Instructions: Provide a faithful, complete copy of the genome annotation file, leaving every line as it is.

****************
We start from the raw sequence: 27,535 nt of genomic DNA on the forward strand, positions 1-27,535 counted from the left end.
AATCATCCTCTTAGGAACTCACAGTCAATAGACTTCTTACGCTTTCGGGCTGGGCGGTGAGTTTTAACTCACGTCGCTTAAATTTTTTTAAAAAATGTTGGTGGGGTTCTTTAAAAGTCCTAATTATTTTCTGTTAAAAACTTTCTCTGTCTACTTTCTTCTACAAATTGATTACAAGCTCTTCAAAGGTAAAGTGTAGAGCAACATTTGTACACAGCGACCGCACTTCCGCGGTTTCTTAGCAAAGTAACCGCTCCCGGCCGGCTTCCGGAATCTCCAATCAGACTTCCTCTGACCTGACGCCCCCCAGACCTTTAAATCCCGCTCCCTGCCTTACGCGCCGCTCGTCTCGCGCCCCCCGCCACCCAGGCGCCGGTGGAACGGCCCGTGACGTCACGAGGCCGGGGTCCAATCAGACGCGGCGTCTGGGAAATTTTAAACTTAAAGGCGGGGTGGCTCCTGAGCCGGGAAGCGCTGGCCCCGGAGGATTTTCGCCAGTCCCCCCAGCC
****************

We start from the raw sequence: 27,535 nt of genomic DNA on the forward strand, positions 1-27,535 counted from the left end.
AATCATCCTCTTAGGAACTCACAGTCAATAGACTTCTTACGCTTTCGGGCTGGGCGGTGAGTTTTAACTCACGTCGCTTAAATTTTTTTAAAAAATGTTGGTGGGGTTCTTTAAAAGTCCTAATTATTTTCTGTTAAAAACTTTCTCTGTCTACTTTCTTCTACAAATTGATTACAAGCTCTTCAAAGGTAAAGTGTAGAGCAACATTTGTACACAGCGACCGCACTTCCGCGGTTTCTTAGCAAAGTAACCGCTCCCGGCCGGCTTCCGGAATCTCCAATCAGACTTCCTCTGACCTGACGCCCCCCAGACCTTTAAATCCCGCTCCCTGCCTTACGCGCCGCTCGTCTCGCGCCCCCCGCCACCCAGGCGCCGGTGGAACGGCCCGTGACGTCACGAGGCCGGGGTCCAATCAGACGCGGCGTCTGGGAAATTTTAAACTTAAAGGCGGGGTGGCTCCTGAGCCGGGAAGCGCTGGCCCCGGAGGATTTTCGCCAGTCCCCCCAGCC